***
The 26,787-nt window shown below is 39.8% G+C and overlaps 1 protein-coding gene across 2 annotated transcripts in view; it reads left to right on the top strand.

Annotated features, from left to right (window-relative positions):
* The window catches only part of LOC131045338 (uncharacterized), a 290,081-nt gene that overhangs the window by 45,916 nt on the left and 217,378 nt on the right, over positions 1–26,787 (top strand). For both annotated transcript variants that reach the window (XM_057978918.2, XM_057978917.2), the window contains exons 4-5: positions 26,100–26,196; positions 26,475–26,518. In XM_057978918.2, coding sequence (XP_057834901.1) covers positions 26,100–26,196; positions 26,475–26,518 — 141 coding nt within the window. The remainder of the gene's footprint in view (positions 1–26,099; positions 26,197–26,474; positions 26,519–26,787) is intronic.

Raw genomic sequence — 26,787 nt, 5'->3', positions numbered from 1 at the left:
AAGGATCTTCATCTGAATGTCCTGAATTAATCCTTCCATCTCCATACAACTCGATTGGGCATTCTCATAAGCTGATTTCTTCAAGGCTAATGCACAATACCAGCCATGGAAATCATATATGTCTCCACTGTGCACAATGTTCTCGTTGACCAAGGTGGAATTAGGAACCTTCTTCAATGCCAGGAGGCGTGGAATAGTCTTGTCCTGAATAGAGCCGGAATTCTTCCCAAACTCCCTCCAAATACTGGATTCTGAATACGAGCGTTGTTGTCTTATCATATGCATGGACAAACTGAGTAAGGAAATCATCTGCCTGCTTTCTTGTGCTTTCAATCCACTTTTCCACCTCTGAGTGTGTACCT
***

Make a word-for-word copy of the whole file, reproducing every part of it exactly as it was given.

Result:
The 26,787-nt window shown below is 39.8% G+C and overlaps 1 protein-coding gene across 2 annotated transcripts in view; it reads left to right on the top strand.

Annotated features, from left to right (window-relative positions):
* The window catches only part of LOC131045338 (uncharacterized), a 290,081-nt gene that overhangs the window by 45,916 nt on the left and 217,378 nt on the right, over positions 1–26,787 (top strand). For both annotated transcript variants that reach the window (XM_057978918.2, XM_057978917.2), the window contains exons 4-5: positions 26,100–26,196; positions 26,475–26,518. In XM_057978918.2, coding sequence (XP_057834901.1) covers positions 26,100–26,196; positions 26,475–26,518 — 141 coding nt within the window. The remainder of the gene's footprint in view (positions 1–26,099; positions 26,197–26,474; positions 26,519–26,787) is intronic.

Raw genomic sequence — 26,787 nt, 5'->3', positions numbered from 1 at the left:
AAGGATCTTCATCTGAATGTCCTGAATTAATCCTTCCATCTCCATACAACTCGATTGGGCATTCTCATAAGCTGATTTCTTCAAGGCTAATGCACAATACCAGCCATGGAAATCATATATGTCTCCACTGTGCACAATGTTCTCGTTGACCAAGGTGGAATTAGGAACCTTCTTCAATGCCAGGAGGCGTGGAATAGTCTTGTCCTGAATAGAGCCGGAATTCTTCCCAAACTCCCTCCAAATACTGGATTCTGAATACGAGCGTTGTTGTCTTATCATATGCATGGACAAACTGAGTAAGGAAATCATCTGCCTGCTTTCTTGTGCTTTCAATCCACTTTTCCACCTCTGAGTGTGTACCT